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Steady and Unsteady Flows Flow is steady when conditions at any point are constant with respect to time. Examples are constant discharge in a conduit or open channel. Depth does not change during time interval Flow is unsteady when conditions vary with respect to time. Example is varied discharge in a conduit or open channel, wave motions, floods and rising and falling hydrographs

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Uniform and Non-uniform flow Space is an important criteria for classifying flows into uniform or non-uniform Flow is uniform when there is no variation in the magnitude and direction of the velocity vector from one point to another along the path of flow Flow is non-uniform when velocity vector varies with location. Example is flow between converging and diverging boundaries

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Rotational and Irrotational Flow Are applicable to flow adjacent to a straight boundary. Flow is rotational if each fluid particle has an angular velocity about its own mass centre Flow is Irrotational if the velocity is inversely proportional to the radius, r. The two axes rotate in opposite directions

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Dynamics of Fluid flows and laws of fluid flow Continuity Equation: A 1 V 1 = A 2 V 2 Energy Equation: Most powerful tool used to analyze fluid flow problems. Flow assumed to be steady and fluid frictionless and incompressible. Momentum Equation:

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Devices for flow Measurement Venturimeter- Device for measuring discharge of a pipe. Constriction in pipes cross section which causes an increase in velocity at the throat. Pitot tube- device for measuring the velocity of flow of a fluid usually when a free water surface exists. Orifices- used to measure flows Q=AV Notches and Weirs- Obstructions to flow intended to cause the fluid to backup behind the weir or notch and flow through it in a regular fashion. Triangular Notch and V-Notch: Used when it is required that the coefficient of discharge should remain constant over a wide range of head.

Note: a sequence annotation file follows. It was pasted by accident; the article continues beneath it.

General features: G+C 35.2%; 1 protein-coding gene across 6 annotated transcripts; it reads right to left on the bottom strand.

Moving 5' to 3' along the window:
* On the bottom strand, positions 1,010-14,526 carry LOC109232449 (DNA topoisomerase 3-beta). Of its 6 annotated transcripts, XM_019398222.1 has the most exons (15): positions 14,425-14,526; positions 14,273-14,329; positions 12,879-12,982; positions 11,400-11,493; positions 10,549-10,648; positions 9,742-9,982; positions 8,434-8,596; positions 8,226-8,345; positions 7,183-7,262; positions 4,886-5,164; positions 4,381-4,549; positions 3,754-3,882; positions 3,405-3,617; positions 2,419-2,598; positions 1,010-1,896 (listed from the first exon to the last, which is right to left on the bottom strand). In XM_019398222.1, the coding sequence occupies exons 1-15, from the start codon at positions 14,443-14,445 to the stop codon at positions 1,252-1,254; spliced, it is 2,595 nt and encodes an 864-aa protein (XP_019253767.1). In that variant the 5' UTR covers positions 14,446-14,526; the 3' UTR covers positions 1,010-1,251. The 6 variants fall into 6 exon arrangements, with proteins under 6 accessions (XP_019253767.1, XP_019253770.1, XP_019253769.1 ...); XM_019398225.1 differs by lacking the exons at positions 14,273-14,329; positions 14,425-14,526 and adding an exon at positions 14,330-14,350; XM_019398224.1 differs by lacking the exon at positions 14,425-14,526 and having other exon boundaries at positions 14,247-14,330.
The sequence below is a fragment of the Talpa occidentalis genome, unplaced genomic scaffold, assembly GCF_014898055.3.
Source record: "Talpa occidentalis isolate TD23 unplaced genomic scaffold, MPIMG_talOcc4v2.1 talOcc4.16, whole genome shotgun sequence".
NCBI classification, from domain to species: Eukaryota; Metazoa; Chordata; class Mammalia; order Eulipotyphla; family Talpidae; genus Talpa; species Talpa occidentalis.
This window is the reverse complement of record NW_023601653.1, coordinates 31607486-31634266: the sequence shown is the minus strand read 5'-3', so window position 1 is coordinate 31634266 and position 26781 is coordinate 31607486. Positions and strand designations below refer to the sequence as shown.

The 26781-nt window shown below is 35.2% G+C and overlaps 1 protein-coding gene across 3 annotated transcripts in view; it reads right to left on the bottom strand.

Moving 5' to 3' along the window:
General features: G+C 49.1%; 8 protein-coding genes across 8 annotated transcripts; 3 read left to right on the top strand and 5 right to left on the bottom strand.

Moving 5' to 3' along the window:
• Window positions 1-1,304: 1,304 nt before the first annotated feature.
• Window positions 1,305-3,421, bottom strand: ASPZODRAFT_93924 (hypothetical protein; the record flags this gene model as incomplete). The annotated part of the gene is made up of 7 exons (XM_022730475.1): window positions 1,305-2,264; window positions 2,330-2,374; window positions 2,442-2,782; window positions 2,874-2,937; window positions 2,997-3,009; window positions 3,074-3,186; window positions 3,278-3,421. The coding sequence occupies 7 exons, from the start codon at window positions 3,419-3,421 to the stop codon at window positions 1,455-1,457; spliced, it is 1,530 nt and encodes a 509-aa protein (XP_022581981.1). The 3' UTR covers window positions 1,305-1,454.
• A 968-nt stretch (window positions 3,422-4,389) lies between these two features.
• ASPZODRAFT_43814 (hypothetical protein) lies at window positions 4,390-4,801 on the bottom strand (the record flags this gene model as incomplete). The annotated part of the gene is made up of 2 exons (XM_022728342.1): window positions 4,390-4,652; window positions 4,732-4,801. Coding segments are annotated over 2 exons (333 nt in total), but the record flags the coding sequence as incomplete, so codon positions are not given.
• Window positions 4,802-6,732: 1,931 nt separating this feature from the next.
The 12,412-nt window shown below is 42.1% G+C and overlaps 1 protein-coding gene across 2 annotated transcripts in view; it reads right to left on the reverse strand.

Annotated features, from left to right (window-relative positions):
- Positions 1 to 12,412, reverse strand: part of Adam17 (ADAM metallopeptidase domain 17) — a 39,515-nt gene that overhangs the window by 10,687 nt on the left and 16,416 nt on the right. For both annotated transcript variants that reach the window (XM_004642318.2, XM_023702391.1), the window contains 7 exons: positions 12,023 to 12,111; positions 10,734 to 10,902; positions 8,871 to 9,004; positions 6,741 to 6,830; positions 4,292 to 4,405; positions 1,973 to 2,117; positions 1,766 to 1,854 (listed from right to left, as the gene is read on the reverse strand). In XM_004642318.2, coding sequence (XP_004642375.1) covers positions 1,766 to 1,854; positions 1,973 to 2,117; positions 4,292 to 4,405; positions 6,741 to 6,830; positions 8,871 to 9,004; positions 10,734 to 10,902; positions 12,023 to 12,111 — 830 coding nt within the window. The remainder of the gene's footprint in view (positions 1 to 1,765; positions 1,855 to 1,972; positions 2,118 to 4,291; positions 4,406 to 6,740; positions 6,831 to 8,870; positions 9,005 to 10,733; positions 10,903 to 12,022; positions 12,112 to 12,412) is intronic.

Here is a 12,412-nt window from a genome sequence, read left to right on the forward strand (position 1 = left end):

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Pipe Flow Steady turbulent

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Form losses in Pipe Flow In pipe flow, the main energy loss is carried by boundary friction. There may be other losses. Examples are: – sudden enlargement- movement of water from a smaller diameter pipe to a bigger diameter pipe. – Sudden contraction- movement from bigger size pipe to one of smaller size. HL = CV2 2 /2g – Entry loss- the discharge of water from a reservoir into the distribution system (mains) can be considered as a special case of sudden contraction.

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Form losses in Pipe Flow (Contd) - Exit loss- the discharge of water into a reservoir from a pumping main station. It is a special case of sudden enlargement.

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Complex Network Pipe connection in a complex network is frequently a combination of series and parallel. Flow in pipe is analogous to current flow through resistors Pipes in series: Q 1 =Q 2, HL = HL 1 + HL 2 current is equal in both pipes Pipes in Parallel: Q = Q 1 +Q 2 HL 1 = HL 2 voltage is equal in both pipes

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Open Channel Flow